Whole blood for trauma resuscitation research published in JACS

By Roman Petrowski, Office of Communications

Dr. Bryan Cotton - trauma resuscitation research
Bryan Cotton, MD

Recent research led by Bryan Cotton, MD, professor in the Department of Surgery, on the impact of the use of whole blood for trauma resuscitation was featured in the Journal of the American College of Surgeons.

The abstract titled “Impact of Incorporating Whole Blood into Hemorrhagic Shock Resuscitation: Analysis of 1,377 Consecutive Trauma Patients Receiving Emergency-Release Uncrossmatched Blood Products,” resulted from a prospective observational cohort study of injured patients receiving emergency-release blood products.

Each patient was resuscitated between November 2017 and September 2020 and included patients receiving any group 0 whole blood units. A component group received fractionated blood (red blood cells, plasma, and platelets) in lieu of whole blood units.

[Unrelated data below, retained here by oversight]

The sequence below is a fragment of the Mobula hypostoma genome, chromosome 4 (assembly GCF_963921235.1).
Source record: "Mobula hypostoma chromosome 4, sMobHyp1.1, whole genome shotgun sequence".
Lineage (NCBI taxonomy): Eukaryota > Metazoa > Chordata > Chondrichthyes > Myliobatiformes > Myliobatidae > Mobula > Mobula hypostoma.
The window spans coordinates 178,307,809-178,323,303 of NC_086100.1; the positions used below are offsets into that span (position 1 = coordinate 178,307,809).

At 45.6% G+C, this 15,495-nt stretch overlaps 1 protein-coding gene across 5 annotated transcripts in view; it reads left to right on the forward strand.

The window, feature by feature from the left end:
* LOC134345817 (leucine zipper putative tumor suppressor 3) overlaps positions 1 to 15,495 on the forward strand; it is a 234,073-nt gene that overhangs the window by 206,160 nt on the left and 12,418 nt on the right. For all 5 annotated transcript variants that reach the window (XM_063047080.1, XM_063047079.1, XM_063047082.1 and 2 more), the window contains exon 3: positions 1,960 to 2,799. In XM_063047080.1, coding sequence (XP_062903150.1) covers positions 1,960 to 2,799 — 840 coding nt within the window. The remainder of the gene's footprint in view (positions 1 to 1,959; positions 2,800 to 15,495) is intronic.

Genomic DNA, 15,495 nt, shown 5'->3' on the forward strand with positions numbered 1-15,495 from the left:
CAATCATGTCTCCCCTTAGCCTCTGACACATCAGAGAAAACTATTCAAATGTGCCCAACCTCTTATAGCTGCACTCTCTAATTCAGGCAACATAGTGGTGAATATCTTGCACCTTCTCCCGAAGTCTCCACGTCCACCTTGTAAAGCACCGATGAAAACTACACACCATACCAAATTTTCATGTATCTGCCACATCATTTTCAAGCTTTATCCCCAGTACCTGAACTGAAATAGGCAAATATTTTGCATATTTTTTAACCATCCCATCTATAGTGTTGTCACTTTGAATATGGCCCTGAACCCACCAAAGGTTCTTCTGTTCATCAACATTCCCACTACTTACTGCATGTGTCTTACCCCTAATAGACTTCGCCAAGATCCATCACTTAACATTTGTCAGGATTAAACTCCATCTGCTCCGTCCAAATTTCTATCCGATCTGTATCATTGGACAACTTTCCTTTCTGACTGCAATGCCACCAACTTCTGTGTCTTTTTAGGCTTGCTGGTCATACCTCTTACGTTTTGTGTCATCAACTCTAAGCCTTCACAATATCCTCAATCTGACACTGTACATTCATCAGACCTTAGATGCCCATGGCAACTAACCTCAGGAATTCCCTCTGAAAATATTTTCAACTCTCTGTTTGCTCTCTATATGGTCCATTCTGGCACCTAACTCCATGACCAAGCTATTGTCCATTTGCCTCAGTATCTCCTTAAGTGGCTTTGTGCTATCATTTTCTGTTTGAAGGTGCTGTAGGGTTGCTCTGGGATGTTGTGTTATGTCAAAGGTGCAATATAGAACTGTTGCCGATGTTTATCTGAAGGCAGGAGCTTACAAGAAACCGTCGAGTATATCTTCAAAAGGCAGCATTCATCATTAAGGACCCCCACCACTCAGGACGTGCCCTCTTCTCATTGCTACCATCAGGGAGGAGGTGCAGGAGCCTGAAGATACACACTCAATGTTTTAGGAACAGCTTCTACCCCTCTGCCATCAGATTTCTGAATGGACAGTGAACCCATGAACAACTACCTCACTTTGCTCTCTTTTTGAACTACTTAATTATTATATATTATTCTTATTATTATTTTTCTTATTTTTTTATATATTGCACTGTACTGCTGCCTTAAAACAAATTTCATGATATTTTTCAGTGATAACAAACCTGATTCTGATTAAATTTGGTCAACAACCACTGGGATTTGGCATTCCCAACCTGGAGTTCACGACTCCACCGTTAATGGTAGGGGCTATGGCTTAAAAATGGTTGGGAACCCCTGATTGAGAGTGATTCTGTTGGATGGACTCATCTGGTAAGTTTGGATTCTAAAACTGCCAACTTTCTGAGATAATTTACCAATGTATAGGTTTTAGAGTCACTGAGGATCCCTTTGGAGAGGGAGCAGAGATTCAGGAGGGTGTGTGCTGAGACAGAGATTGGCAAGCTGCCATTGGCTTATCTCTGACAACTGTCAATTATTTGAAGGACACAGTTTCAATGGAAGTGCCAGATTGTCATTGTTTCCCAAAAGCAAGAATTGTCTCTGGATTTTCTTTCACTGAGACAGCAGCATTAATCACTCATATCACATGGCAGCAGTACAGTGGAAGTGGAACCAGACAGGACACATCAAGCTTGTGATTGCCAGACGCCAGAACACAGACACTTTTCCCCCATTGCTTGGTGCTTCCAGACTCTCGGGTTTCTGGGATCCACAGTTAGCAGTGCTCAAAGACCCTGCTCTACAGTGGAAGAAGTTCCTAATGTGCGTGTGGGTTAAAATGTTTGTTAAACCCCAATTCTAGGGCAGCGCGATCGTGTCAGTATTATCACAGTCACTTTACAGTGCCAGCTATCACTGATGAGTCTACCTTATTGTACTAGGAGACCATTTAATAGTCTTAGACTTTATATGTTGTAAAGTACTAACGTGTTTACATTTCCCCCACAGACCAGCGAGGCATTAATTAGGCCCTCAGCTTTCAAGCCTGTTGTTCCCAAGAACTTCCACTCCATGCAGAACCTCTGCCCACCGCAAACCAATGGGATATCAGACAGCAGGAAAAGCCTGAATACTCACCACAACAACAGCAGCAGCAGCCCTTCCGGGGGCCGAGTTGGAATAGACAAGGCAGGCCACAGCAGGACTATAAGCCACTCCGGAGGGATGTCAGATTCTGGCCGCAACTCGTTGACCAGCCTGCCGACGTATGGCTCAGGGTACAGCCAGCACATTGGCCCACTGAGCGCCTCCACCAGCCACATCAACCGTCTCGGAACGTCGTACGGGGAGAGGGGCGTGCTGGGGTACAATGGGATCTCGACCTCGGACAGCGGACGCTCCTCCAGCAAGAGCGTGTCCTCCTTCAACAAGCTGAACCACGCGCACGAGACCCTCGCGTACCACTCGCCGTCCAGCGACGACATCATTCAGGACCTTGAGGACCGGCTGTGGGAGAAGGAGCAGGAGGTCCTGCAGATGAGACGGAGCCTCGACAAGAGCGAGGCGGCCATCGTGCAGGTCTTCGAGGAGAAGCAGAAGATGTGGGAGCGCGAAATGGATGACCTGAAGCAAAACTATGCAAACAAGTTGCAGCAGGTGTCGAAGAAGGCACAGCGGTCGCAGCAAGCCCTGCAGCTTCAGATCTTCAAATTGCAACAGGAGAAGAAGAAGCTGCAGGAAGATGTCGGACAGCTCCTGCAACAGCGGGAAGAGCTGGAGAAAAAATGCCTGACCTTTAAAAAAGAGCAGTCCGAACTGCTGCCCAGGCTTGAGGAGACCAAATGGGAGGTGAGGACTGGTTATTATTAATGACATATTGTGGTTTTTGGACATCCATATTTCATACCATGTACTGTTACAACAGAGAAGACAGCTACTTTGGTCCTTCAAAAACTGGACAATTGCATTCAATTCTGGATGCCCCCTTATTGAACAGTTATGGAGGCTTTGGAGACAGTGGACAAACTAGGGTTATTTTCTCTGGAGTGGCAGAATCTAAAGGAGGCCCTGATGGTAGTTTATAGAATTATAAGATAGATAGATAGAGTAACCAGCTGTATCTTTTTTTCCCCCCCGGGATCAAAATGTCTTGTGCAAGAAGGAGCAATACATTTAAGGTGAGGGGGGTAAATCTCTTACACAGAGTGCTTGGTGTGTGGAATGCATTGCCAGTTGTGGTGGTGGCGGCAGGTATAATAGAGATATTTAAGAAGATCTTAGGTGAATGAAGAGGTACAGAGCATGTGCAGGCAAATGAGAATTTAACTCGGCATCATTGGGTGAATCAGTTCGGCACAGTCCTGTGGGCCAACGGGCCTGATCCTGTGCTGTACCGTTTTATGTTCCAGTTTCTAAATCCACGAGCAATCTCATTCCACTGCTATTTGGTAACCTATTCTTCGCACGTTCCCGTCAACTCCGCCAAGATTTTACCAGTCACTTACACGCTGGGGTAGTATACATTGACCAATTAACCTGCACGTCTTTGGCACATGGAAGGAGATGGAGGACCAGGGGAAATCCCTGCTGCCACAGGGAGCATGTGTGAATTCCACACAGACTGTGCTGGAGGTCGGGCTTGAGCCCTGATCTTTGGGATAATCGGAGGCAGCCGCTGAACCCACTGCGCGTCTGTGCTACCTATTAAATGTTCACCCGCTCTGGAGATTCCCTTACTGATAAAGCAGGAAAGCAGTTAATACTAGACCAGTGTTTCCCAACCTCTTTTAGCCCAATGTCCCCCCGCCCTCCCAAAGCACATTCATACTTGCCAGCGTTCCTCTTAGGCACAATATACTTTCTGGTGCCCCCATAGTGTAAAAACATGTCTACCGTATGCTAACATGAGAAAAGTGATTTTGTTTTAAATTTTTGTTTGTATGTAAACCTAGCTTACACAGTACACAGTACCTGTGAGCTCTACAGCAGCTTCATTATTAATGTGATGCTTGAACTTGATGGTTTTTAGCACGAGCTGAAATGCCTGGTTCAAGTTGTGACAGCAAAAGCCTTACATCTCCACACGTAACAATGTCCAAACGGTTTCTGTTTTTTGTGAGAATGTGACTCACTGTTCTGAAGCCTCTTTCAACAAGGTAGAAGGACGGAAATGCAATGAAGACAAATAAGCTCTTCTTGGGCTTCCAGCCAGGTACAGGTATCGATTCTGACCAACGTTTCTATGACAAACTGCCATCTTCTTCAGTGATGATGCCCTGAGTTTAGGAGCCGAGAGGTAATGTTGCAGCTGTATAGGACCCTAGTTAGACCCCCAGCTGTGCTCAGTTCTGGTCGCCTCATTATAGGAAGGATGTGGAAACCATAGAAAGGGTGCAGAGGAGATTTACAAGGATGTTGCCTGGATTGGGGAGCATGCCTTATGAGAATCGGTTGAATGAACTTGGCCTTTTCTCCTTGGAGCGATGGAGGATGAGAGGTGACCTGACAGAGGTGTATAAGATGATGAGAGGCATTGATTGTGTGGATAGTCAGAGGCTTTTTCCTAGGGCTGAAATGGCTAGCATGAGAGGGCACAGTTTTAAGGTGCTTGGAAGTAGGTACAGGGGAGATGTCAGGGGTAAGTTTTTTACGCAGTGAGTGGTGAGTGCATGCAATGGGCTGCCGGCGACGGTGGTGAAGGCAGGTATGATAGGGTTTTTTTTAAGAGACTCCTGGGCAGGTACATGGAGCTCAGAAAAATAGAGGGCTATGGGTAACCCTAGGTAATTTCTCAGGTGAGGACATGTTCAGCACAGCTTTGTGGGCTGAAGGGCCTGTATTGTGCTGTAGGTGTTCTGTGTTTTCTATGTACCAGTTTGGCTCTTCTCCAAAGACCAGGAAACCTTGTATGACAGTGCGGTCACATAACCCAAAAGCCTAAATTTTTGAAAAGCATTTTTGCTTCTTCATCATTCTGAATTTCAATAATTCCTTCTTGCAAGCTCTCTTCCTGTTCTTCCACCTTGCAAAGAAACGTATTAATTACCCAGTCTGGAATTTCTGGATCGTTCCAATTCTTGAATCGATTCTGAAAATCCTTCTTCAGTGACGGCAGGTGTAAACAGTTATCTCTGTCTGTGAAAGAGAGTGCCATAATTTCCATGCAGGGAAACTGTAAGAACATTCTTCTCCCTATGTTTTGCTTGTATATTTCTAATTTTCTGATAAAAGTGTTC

In total, 840 patients received whole blood, while 537 were in the component group. Whole blood patients had a higher anatomic injury (Injury Severity Score 27 vs. 20), and greater evidence of shock, with lower field blood pressure (103 vs. 114) and higher arrival lactate (4.2 vs. 3.5; all p<0.05).

While initial analysis showed similar survival between the whole blood and component groups (75 vs. 76%), logistic regression found that whole blood was independently associated with a 4-fold increased survival (odds ratio 4.10, p<0.001) and had a 60% reduction in overall transfusion with the impact on survival remaining consistent regardless of location of transfusion, severity of overall anatomic injury, or presence of head trauma.

“Bleeding is the number one cause of preventable death in trauma, and death from hemorrhage occurs in the first 90 minutes after injury,” Cotton said. “Our data shows that early transfusion of whole blood can save lives and reduce our use of the precious resource of donated blood.”

Contributing authors for the paper in the Department of Surgery include Krislynn Mueck, MD, fellow; Gabrielle Hatton, MD, resident; and Lillian Kao, MD, professor. Other contributing authors are Jason Brill, MD; Brian Tang, BS; and Cameron McCoy, MD.